When a Chicago police officer kills a teenager by shooting him 16 times, the public has to right to know about every citizens complaint ever brought against the officer.
But in the case of Officer Jason Van Dyke, who has been charged with murder in the death of 17-year-old Laquan McDonald, the people of Chicago remain partially in the dark about his record. Van Dyke racked up 20 citizens complaints over about 12 of his 14 years as a police officer, according to a public database, but any complaints made against him in the remaining two years and three months— January 2009 to March 2011 — are still secret.
Officer Van Dyke is the poster child for why all misconduct complaints against officers should be preserved permanently, despite efforts by police unions to have them destroyed after as little as five years. Equally important, the records should be made public.
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Bad cops seldom pop up out of nowhere. By the time they make headlines for doing something horrendous, they usually have been the subject already of a string of complaints. Only by seeing the complete record of complaints against an officer can the public — as well as scholars, journalists, lawyers and other investigators — fully assess whether the Chicago Police Department took proper action early and often.
Clearly, CPD failed the people of Chicago with respect to Officer Van Dyke, who was never once disciplined, though several of the complaints against him involved the serious — and now prescient — charge of excessive force.
It is telling proof that City Hall for years has been more interested in ignoring bad cops than in weeding them out that the rules to destroy misconduct records are written right into two union contracts. The Fraternal Order of Police contract provides for destroying such records after five years. In cases that go before the Police Board or involve criminal investigations or civil lawsuits, the records are to be destroyed after the cases are resolved. Both union contracts also stipulate that complaints can’t be used in disciplinary proceedings after five years or, in some cases, seven years.
A city that is serious about holding bad cops accountable does not agree to toss out misconduct records after just five years.
City Hall, to its credit, is resisting union pressure to destroy records dating back to 1967. City attorneys received a favorable temporary ruling Tuesday from the Cook County Local Records Commission that no records should be destroyed until certain legal issues are resolved. This would seem to trump an arbitrator’s ruling earlier this month that favored one of the two police unions, starting a clock ticking toward records being chucked in weeks or months.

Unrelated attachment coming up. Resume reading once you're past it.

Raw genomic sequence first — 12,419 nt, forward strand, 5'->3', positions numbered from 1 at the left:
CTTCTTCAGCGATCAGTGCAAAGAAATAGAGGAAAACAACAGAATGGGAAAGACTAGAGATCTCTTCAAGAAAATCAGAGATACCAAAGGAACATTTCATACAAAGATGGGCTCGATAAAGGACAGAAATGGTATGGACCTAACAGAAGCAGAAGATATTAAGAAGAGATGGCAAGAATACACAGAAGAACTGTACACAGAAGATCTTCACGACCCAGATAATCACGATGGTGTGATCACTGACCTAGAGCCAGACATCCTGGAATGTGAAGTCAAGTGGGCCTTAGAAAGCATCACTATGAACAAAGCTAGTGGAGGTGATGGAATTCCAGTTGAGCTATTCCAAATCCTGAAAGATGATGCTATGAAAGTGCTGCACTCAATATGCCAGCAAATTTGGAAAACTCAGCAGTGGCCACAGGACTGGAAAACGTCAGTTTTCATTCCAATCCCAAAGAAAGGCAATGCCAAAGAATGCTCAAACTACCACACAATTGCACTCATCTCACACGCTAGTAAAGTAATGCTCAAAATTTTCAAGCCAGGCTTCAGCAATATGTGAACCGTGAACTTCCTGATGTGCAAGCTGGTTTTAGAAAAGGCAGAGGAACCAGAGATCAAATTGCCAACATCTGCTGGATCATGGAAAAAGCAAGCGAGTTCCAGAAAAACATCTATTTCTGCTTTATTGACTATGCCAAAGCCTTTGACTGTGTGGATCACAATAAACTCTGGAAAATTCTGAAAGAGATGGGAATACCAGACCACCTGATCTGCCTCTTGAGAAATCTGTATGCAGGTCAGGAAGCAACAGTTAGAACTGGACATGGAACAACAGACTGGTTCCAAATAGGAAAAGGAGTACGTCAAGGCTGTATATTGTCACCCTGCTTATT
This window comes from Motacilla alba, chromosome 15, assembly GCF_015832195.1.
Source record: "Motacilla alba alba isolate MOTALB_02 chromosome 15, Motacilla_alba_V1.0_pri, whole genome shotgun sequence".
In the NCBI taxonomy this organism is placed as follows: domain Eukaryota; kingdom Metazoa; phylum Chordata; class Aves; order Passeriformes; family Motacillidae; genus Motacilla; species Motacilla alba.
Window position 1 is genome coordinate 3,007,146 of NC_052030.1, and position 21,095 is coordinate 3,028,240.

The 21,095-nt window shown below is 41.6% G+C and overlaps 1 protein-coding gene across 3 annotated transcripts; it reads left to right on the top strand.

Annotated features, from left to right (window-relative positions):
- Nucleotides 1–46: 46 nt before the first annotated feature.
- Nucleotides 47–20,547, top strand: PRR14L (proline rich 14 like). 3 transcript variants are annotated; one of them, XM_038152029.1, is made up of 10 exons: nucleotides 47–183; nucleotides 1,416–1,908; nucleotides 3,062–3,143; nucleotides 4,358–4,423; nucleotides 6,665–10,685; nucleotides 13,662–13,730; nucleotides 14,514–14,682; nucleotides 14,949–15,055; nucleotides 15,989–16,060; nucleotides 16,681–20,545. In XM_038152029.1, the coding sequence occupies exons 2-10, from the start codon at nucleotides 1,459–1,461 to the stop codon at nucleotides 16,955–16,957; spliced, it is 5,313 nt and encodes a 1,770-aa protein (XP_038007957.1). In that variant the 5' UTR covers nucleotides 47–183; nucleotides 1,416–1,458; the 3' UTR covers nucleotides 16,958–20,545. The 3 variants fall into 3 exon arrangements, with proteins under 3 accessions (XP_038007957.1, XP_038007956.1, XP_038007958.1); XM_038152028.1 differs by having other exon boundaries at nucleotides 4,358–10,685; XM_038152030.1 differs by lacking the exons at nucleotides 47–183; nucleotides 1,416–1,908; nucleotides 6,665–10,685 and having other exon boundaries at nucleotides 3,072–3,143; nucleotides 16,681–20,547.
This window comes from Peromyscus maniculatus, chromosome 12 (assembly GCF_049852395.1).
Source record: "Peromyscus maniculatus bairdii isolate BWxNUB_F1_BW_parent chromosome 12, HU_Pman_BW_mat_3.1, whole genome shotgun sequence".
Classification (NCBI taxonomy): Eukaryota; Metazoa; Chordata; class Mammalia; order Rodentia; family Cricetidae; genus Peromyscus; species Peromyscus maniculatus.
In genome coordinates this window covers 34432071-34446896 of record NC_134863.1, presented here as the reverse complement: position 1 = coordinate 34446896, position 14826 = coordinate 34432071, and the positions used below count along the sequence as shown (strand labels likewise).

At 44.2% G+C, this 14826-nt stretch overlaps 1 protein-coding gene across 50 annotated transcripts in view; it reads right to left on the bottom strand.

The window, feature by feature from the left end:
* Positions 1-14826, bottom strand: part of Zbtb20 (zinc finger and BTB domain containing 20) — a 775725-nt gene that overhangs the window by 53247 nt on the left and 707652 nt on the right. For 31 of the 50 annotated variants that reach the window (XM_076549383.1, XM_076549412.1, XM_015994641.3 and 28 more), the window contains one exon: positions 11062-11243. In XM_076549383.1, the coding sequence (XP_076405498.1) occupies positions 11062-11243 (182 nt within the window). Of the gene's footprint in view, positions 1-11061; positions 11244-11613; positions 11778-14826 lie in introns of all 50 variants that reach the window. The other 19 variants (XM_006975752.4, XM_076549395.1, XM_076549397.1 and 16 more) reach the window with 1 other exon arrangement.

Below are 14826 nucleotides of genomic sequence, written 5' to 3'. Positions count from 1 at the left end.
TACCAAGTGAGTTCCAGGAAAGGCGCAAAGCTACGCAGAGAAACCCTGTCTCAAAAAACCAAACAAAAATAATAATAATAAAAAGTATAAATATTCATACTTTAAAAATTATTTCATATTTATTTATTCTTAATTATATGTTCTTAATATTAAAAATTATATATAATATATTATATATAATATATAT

The best safeguard against these efforts to erase history, however, would be a change in state law, the Illinois Local Records Act, to explicitly include police misconduct complaints among those records that must be retained indefinitely.
“When you destroy evidence, you destroy the possibility of accountability,” says Craig Futterman, a University of Chicago law professor who has led a legal fight to win release of the records.
The purpose in preserving misconduct records is not to hound a good cop — and most cops are good cops — by dragging up unfounded citizens complaints from years or even decades in the past. It is to allow CPD and City Hall to better track individual and groups of wayward cops, and to detect possible troubling system-wide patterns. Are more officers being accused of excessive use of force today, for example, than 20 years ago? If so, why?
The very idea of destroying police misconduct records at a time when the U.S. Justice Department is sweeping into town to conduct a full “pattern and practice” investigation of the Chicago Police Department is a little bizarre. The department’s troubles — brutality, bias and a culture of unaccountability — date back decades. Why destroy evidence that tells the story?
That’s not how a police department convinces a city it is ready for reform.
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